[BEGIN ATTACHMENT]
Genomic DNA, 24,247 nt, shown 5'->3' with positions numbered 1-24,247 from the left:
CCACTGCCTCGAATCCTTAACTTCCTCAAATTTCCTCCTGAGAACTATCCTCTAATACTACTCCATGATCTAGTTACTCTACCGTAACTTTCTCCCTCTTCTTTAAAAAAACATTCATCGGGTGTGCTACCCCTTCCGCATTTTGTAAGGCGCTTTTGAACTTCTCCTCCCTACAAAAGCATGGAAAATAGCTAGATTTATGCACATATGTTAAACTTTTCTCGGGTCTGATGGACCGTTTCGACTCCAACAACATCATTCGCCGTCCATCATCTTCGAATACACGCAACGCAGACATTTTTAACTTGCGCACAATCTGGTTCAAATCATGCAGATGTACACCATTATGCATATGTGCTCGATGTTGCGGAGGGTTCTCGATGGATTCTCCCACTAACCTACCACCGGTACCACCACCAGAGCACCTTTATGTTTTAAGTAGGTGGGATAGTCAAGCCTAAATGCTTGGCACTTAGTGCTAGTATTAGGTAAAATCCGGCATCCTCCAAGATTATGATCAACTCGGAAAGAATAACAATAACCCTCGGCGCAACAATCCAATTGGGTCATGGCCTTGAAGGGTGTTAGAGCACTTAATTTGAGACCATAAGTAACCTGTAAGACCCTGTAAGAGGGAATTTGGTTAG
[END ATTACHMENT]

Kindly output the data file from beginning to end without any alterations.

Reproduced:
Genomic DNA, 24,247 nt, shown 5'->3' with positions numbered 1-24,247 from the left:
CCACTGCCTCGAATCCTTAACTTCCTCAAATTTCCTCCTGAGAACTATCCTCTAATACTACTCCATGATCTAGTTACTCTACCGTAACTTTCTCCCTCTTCTTTAAAAAAACATTCATCGGGTGTGCTACCCCTTCCGCATTTTGTAAGGCGCTTTTGAACTTCTCCTCCCTACAAAAGCATGGAAAATAGCTAGATTTATGCACATATGTTAAACTTTTCTCGGGTCTGATGGACCGTTTCGACTCCAACAACATCATTCGCCGTCCATCATCTTCGAATACACGCAACGCAGACATTTTTAACTTGCGCACAATCTGGTTCAAATCATGCAGATGTACACCATTATGCATATGTGCTCGATGTTGCGGAGGGTTCTCGATGGATTCTCCCACTAACCTACCACCGGTACCACCACCAGAGCACCTTTATGTTTTAAGTAGGTGGGATAGTCAAGCCTAAATGCTTGGCACTTAGTGCTAGTATTAGGTAAAATCCGGCATCCTCCAAGATTATGATCAACTCGGAAAGAATAACAATAACCCTCGGCGCAACAATCCAATTGGGTCATGGCCTTGAAGGGTGTTAGAGCACTTAATTTGAGACCATAAGTAACCTGTAAGACCCTGTAAGAGGGAATTTGGTTAG